The increase in anxiety after dropping the Mirtazapine quickly became intolerable. I have grown weary of the daily struggle to go about my life. It feels like every moment of the day when I am outside my home is a battle. It’s not quite that bad in reality, but anxiety attacks were become a daily occurrence, and after a while the fight simply wears you down. It was becoming obvious that things were getting worse, and the rate of decline was accelerating. It was time to put the brakes on. This is where I was when I called the doctor last Tuesday to ask for a Zoloft prescription. Continue reading
When last I found time in the chaos to write in this space I had just been handed a prescription from Mirtazapine and was preparing to embark on yet another pharmacological experiment with this chemistry set I call my body. I was hopeful that it would be the last piece of the puzzle, but I am sorry to report that yet again the downside outweighed the benefit and that three weeks later I am no further ahead for having endured the mind numbing fog of these damn pills. I suppose to say I am not further ahead is not completely accurate, I have succeeded in eliminating one more drug from the list of viable options. Continue reading
The last couple weeks have been a confusing time for me. I have found myself in somewhat unfamiliar territory emotionally and physically. About three weeks ago I made a casual observation that my mind had become somewhat muddied. My cognitive processes seemed much slower and my memory had gone to pot. I was having a great deal of trouble recalling names from the previous chapters of my life, and I couldn’t seem to remember to do anything. Theses memory problems were most troublesome because I work as a salesman and forgetfulness is bad for business, but as time passed they worried me a little more.
Along with the mental cloudiness my temper was getting much shorter and as time passed my wife and I barely spoke without ending up making some sort of short, frustrated, and angry comment toward each other. About a week ago I began to notice I was doing things that made no sense, like forgetting steps of repetitive tasks I have completed thousands of times, and was becoming distrustful of myself which in turn was causing a marked increase in my anxiety levels. I had just come to the realization that I was beginning to slide downhill quickly when this weekend the tension with my wife exploded into a real open argument. She basically asked me what the hell was going on that I was repeatedly doing things that made no sense, or failing to do things that were obvious. It seems the greatest source of frustration on her part was that I had turned into a complete idiot. Continue reading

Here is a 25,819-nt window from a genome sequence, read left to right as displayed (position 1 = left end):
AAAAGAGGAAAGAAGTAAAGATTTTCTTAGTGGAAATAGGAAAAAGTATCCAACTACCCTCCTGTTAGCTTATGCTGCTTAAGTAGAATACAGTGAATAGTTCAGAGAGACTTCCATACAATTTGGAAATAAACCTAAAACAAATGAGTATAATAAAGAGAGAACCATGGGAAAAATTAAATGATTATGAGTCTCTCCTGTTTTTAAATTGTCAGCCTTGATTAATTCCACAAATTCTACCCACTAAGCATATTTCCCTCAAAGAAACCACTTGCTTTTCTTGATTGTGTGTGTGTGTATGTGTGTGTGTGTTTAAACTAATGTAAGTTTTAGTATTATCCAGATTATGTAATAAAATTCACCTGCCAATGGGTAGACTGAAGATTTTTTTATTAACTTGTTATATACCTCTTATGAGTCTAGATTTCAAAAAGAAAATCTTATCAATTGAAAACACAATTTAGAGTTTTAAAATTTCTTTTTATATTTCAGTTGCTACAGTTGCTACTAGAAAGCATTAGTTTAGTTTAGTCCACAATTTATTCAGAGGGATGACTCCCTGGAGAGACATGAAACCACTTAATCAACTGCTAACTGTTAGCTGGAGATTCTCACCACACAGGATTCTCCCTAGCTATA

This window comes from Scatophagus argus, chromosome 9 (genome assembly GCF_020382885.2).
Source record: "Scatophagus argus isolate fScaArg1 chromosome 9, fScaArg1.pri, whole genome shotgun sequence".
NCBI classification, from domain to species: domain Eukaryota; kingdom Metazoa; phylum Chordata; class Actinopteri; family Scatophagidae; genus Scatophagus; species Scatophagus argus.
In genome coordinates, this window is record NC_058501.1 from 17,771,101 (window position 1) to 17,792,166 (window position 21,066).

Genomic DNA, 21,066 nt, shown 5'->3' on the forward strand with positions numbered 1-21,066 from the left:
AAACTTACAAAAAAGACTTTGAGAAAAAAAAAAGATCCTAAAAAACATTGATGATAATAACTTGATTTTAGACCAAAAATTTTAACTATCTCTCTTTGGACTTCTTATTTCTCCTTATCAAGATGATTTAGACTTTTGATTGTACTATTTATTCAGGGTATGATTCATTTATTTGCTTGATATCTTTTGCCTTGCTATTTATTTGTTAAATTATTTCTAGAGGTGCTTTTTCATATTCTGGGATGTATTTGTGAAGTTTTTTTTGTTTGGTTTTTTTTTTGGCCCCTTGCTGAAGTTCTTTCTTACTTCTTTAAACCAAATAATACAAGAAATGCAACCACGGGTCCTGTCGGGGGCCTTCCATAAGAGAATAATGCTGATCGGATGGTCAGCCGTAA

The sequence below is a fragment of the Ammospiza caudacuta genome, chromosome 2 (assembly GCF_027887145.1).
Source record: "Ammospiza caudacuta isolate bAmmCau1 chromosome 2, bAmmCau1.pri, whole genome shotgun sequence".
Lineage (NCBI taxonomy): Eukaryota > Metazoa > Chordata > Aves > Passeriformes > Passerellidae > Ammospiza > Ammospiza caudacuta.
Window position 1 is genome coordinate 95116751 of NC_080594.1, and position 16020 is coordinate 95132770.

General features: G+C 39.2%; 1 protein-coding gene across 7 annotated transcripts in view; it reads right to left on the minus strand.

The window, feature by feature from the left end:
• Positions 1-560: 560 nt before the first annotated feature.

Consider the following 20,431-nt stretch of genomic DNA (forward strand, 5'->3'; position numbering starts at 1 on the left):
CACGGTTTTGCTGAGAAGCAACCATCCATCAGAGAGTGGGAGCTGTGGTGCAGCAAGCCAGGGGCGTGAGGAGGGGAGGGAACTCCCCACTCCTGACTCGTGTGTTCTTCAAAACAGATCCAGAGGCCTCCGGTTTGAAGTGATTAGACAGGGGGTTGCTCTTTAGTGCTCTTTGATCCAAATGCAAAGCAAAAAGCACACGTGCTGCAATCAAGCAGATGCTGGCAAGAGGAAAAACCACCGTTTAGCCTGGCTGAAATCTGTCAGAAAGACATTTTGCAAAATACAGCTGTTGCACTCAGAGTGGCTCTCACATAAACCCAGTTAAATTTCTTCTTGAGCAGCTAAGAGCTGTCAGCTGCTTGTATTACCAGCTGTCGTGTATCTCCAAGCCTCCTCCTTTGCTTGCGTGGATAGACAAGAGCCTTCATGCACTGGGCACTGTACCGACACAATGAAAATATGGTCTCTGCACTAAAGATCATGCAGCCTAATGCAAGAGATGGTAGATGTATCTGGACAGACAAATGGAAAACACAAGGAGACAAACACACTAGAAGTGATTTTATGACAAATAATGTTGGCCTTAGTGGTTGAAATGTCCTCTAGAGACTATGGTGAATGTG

I took Wellbutrin for years. It was originally prescribed to try and mitigate the unfortunate personal side effects of the SSRI medications I was taking and it just never really went away. In the back of my head I was never really sure it was doing much of anything. A couple times over the years I would get fed up with the side effects of the SSRI and stop it. This always led to a slow decline in the stability of my mood. The first indicator that something was wrong would be chronic stomach upset. Before my actual mood deteriorated I would get tired of feeling sick all the time and end up back on the SSRI.
A little over a year ago I stopped the SSRI medications again and until recently my mood and stomach have behaved nicely. Over the winter I survived benzodiazepine withdrawals without the help of and SSRI and actually felt really good for awhile on the Wellbutrin alone. I suppose in hindsight I should have left well enough alone, but I had this nagging doubt that the Wellbutrin was doing anything and was excited by the prospect of a drug free existence. I worked my way off the Wellbutrin and by the end of May I was living with no chemical safety net. Within a month things started to decline. I was flirting with the idea of calling the doc when the recent insomnia hit and I had little choice but to do something.
About the same time the insomnia popped up I was beginning to lose myself in my own head. The anxiety was dripping off me. I worried about everything and just generally began to feel fearful. I was worried about the big questions in life. What are we doing here? What happens when we die? Big stuff with no real answers, but that caused me to spend way too much time in my head. I tried to stop myself from having these internal conversations, but my brain just went there on its own. About a week after I started the Wellbutrin I noted a slight let up in the overriding sense of unease, but I still couldn’t get out of my own head. When I last saw the doc we increased the Wellbutrin dosage from 150mg to 300mg. About a week in I finally found some relief from these dangerous internal though patterns.